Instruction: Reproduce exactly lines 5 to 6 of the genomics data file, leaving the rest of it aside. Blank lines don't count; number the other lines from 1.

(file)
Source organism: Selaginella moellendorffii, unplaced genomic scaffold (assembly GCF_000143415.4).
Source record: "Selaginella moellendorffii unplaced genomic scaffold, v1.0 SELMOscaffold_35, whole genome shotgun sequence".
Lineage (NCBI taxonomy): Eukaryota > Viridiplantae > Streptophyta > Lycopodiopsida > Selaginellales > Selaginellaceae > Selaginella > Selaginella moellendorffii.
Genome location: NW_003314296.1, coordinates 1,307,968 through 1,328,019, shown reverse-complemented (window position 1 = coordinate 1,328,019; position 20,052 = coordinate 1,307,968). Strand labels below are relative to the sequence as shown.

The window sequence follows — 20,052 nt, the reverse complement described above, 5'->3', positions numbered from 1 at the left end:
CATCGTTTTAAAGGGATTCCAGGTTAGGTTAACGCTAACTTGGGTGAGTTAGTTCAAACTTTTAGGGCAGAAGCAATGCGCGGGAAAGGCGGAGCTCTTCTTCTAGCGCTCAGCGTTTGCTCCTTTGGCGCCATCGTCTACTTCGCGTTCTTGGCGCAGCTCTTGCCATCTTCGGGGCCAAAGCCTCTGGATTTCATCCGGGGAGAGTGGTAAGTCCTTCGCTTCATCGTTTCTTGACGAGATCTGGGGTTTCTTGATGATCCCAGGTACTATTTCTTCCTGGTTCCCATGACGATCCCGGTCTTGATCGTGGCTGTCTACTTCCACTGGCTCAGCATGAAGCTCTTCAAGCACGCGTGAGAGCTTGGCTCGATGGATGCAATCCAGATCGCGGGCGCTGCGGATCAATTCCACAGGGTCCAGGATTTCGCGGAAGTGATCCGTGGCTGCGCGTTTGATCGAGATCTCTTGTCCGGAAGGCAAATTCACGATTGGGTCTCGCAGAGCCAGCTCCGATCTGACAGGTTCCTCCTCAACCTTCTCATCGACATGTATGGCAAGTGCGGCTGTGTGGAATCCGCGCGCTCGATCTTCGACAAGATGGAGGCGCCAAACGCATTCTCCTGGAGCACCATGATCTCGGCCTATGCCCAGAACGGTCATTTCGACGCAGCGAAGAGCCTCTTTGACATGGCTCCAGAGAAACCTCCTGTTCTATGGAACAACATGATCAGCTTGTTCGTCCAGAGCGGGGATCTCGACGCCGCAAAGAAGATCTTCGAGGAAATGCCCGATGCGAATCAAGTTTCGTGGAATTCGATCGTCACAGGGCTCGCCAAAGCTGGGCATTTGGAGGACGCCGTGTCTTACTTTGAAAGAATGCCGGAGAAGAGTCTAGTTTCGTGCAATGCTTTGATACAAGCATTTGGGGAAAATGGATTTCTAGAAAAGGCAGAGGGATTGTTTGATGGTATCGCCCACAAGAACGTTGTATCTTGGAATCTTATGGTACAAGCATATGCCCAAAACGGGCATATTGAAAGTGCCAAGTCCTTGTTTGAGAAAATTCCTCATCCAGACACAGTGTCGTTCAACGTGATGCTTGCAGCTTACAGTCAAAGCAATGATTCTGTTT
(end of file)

The window sequence follows — 20,052 nt, the reverse complement described above, 5'->3', positions numbered from 1 at the left end:
CATCGTTTTAAAGGGATTCCAGGTTAGGTTAACGCTAACTTGGGTGAGTTAGTTCAAACTTTTAGGGCAGAAGCAATGCGCGGGAAAGGCGGAGCTCTTCTTCTAGCGCTCAGCGTTTGCTCCTTTGGCGCCATCGTCTACTTCGCGTTCTTGGCGCAGCTCTTGCCATCTTCGGGGCCAAAGCCTCTGGATTTCATCCGGGGAGAGTGGTAAGTCCTTCGCTTCATCGTTTCTTGACGAGATCTGGGGTTTCTTGATGATCCCAGGTACTATTTCTTCCTGGTTCCCATGACGATCCCGGTCTTGATCGTGGCTGTCTACTTCCACTGGCTCAGCATGAAGCTCTTCAAGCACGCGTGAGAGCTTGGCTCGATGGATGCAATCCAGATCGCGGGCGCTGCGGATCAATTCCACAGGGTCCAGGATTTCGCGGAAGTGATCCGTGGCTGCGCGTTTGATCGAGATCTCTTGTCCGGAAGGCAAATTCACGATTGGGTCTCGCAGAGCCAGCTCCGATCTGACAGGTTCCTCCTCAACCTTCTCATCGACATGTATGGCAAGTGCGGCTGTGTGGAATCCGCGCGCTCGATCTTCGACAAGATGGAGGCGCCAAACGCATTCTCCTGGAGCACCATGATCTCGGCCTATGCCCAGAACGGTCATTTCGACGCAGCGAAGAGCCTCTTTGACATGGCTCCAGAGAAACCTCCTGTTCTATGGAACAACATGATCAGCTTGTTCGTCCAGAGCGGGGATCTCGACGCCGCAAAGAAGATCTTCGAGGAAATGCCCGATGCGAATCAAGTTTCGTGGAATTCGATCGTCACAGGGCTCGCCAAAGCTGGGCATTTGGAGGACGCCGTGTCTTACTTTGAAAGAATGCCGGAGAAGAGTCTAGTTTCGTGCAATGCTTTGATACAAGCATTTGGGGAAAATGGATTTCTAGAAAAGGCAGAGGGATTGTTTGATGGTATCGCCCACAAGAACGTTGTATCTTGGAATCTTATGGTACAAGCATATGCCCAAAACGGGCATATTGAAAGTGCCAAGTCCTTGTTTGAGAAAATTCCTCATCCAGACACAGTGTCGTTCAACGTGATGCTTGCAGCTTACAGTCAAAGCAATGATTCTGTTT